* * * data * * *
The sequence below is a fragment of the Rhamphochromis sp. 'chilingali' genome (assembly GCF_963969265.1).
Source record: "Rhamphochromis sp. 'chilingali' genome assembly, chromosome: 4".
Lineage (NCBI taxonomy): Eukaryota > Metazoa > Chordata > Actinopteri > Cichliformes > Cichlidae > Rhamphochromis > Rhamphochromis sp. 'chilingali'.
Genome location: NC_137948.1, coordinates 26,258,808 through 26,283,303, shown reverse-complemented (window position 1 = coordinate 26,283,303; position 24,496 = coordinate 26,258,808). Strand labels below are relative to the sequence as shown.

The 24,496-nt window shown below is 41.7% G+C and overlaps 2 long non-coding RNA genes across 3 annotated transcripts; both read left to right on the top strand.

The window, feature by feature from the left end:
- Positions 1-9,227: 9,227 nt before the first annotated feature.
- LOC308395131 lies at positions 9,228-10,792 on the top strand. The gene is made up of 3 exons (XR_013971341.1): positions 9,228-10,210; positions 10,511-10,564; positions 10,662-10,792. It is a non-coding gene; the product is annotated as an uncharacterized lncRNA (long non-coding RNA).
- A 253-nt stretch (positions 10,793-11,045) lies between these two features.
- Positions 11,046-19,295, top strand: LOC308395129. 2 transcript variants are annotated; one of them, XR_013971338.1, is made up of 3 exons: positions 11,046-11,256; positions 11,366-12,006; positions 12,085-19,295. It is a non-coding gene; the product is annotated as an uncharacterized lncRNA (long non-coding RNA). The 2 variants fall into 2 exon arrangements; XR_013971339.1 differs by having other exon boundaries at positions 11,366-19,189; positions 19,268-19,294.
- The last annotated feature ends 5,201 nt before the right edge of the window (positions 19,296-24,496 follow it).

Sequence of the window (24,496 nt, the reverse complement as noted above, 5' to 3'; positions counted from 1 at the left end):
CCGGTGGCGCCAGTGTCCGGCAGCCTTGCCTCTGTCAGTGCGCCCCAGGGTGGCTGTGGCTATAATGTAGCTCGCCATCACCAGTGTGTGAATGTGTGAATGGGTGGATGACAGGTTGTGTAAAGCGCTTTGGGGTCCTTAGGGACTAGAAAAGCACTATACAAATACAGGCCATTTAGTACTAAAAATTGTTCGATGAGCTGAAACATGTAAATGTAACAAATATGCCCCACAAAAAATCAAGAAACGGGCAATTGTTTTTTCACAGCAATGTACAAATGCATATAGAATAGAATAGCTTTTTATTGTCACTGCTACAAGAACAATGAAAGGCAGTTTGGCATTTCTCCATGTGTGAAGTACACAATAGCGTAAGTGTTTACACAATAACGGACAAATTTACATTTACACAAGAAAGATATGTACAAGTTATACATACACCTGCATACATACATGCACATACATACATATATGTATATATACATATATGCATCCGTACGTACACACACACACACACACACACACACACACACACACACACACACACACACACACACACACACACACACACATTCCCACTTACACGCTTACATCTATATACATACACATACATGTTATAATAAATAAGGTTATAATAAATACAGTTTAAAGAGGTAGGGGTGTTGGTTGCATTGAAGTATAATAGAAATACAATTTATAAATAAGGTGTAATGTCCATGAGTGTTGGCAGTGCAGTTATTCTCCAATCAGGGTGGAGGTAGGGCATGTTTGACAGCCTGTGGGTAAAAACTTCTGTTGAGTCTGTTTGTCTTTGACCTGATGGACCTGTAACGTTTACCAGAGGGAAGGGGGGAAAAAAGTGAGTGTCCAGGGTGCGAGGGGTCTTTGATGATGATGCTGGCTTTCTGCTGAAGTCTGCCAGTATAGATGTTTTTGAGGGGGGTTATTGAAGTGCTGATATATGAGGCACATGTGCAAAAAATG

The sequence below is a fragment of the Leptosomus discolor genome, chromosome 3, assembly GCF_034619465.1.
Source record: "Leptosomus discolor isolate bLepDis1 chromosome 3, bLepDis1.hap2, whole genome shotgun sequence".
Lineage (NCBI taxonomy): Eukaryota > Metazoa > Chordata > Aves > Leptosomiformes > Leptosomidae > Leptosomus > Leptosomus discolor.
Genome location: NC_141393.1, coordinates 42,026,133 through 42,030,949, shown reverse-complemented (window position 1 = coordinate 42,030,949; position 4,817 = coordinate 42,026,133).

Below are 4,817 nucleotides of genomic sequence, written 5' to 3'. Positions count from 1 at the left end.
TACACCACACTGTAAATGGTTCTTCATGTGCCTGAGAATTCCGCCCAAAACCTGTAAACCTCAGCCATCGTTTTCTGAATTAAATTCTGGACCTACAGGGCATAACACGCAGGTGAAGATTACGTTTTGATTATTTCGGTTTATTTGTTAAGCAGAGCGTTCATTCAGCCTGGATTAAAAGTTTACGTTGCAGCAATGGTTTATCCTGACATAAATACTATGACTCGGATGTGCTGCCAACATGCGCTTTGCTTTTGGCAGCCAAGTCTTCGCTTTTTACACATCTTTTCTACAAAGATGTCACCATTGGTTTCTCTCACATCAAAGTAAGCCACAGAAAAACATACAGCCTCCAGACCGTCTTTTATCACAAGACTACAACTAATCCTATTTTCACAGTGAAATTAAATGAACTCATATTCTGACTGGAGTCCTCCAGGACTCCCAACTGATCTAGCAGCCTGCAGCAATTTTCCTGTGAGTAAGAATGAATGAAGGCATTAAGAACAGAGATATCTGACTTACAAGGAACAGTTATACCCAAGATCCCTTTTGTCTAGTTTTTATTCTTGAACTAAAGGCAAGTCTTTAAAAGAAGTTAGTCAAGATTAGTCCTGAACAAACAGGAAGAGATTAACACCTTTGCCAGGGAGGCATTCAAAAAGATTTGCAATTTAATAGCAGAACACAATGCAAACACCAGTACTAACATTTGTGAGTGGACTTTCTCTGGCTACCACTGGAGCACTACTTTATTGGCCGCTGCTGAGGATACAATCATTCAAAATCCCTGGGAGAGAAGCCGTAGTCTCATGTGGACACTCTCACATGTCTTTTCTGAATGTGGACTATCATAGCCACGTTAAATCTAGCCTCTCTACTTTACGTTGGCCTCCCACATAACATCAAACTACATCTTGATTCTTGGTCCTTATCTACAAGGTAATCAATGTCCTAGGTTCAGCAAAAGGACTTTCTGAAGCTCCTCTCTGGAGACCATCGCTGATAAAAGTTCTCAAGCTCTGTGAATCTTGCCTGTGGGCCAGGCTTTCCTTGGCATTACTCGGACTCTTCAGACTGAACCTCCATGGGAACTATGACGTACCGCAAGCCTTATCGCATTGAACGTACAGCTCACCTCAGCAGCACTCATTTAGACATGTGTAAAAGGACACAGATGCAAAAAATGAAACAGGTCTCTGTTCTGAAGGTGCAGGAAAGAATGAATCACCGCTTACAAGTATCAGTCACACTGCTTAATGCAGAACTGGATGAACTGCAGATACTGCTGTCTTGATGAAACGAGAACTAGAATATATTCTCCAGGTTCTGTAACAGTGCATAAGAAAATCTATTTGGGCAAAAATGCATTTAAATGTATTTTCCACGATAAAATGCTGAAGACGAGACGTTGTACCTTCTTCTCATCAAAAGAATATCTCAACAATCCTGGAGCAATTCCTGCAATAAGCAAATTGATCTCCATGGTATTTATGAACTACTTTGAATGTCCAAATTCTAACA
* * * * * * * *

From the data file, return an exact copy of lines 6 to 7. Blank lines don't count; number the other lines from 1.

The window, feature by feature from the left end:
- Positions 1-9,227: 9,227 nt before the first annotated feature.